2015 | 2(10)/2015 Social Policy and Models of Services for the Elderly International Perspective | 53-70
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Four pillars of aging policy in the United States

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To understand aging policy in the United States, it is critical to understand the federal budget, which along with national defense is dominated by Social Security, the publicly funded pay-as-you-go universal retirement program, and health care programs largely targeting the elderly (Medicare) and the poor, including the poor elderly (Medicaid). Not only is a large portion of the U.S. federal budget spent on elders, spending under these categories is mandatory: in other words, Social Security, Medicare, and Medicaid are entitlements, guaranteed by law. Politicians therefore have limited ability to allocate funds elsewhere. Discretion is further limited by the fact that currently, the U.S. budget is operating under a defi cit. Th ese budgetary pressures have evoked a variety of policy responses, which vary according to political affi liation. No matter the ideological vantage point, however, the spiraling cost of existing commitments has prevented serious consideration of other, emerging public policy issues in aging, such as the perilous state of systems for providing long-term services and supports (LTSS). Still, one bright spot is increasing attention to end-of-life issues – most likely because this is viewed as a cost-saver. It is because of Social Security, health care, LTSS, and end-of-life care that aging policy is central to the current budgetary and political debate in the U.S., a position that will only grow with time with the aging of the unprecedentedly large “baby boom” cohort born between 1946 and 1964. Th e irony is that these programs are in fact hugely popular among recipients and potential recipients. Th at is not to say that Social Security and programs providing health care to the poor and the elderly do not need reforming: there is enormous waste in the system. Yet sensible proposals for reform are oft en stymied by political obstructionism. So, too, are attempts to plan more systematically and thoughtfully about the growing aging population in the U.S. An advantage of the U.S. federal system of government is that in some cases progress can be made at the state-level such as with LTSS and end-of-life care; the downside is that this creates enormous cross-national disparities and that it fails to utilize the tools and the power that central government alone can provide.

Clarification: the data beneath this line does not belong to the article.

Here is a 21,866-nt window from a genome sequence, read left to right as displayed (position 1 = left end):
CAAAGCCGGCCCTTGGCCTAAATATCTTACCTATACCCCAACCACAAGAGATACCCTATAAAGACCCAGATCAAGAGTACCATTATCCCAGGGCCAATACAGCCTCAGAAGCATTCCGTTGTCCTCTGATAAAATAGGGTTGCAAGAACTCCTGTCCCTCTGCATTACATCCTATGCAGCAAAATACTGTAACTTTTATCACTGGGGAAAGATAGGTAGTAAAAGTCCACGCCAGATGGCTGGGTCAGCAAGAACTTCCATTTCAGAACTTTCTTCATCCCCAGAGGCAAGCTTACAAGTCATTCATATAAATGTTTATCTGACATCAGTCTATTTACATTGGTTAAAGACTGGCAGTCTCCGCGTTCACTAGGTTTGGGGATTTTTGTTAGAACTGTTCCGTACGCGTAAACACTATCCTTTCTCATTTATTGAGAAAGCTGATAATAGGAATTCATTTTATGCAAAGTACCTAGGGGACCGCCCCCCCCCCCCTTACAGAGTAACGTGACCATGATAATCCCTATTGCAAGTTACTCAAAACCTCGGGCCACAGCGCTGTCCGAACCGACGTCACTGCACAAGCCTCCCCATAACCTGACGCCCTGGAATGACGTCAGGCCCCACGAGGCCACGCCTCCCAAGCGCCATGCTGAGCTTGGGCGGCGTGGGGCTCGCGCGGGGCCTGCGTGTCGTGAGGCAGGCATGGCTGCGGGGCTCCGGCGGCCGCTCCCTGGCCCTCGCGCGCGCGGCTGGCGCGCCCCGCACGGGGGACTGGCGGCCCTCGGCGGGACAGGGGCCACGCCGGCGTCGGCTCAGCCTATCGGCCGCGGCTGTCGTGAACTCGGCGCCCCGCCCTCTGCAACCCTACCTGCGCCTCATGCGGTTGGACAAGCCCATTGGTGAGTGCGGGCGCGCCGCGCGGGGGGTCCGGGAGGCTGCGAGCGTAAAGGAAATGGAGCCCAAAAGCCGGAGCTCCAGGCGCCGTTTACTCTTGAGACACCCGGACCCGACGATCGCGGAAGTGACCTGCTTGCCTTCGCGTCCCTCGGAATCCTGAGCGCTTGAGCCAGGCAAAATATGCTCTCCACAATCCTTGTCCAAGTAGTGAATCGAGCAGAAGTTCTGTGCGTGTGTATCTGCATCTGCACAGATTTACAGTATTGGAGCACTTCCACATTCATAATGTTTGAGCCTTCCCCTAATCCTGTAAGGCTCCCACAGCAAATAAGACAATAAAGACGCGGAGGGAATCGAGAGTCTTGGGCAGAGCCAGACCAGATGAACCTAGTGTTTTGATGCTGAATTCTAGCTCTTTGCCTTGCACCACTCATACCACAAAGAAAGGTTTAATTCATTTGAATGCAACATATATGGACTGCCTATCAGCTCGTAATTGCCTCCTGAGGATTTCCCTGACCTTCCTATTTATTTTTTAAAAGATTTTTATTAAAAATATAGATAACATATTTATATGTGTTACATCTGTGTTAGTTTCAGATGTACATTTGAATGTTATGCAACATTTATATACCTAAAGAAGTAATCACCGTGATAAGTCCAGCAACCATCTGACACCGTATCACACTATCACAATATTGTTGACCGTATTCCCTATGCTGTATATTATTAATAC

• PhD, BPhil. Associate Professor of Gerontology and Fellow, Gerontology Institute, McCormack Graduate of Policy and Global Studies, University of Massachusetts Boston, 100 Morrissey Blvd., Wheatley Hall, 3rd Floor, Room 104,Boston, MA 02125-3393, Tele: 617-287-7342, Fax: 617-287-7080,
  • PhD, MPA. Professor of Gerontology & Public Policy, and Fellow, Gerontology Institute, McCormack Graduate of Policy and Global Studies, University of Massachusetts Boston, 100 Morrissey Blvd., Wheatley Hall, 3rd Floor, Room 104, Boston, MA 02125-3393, Tele: 617-287- 7313, Fax: 617-287-7080,
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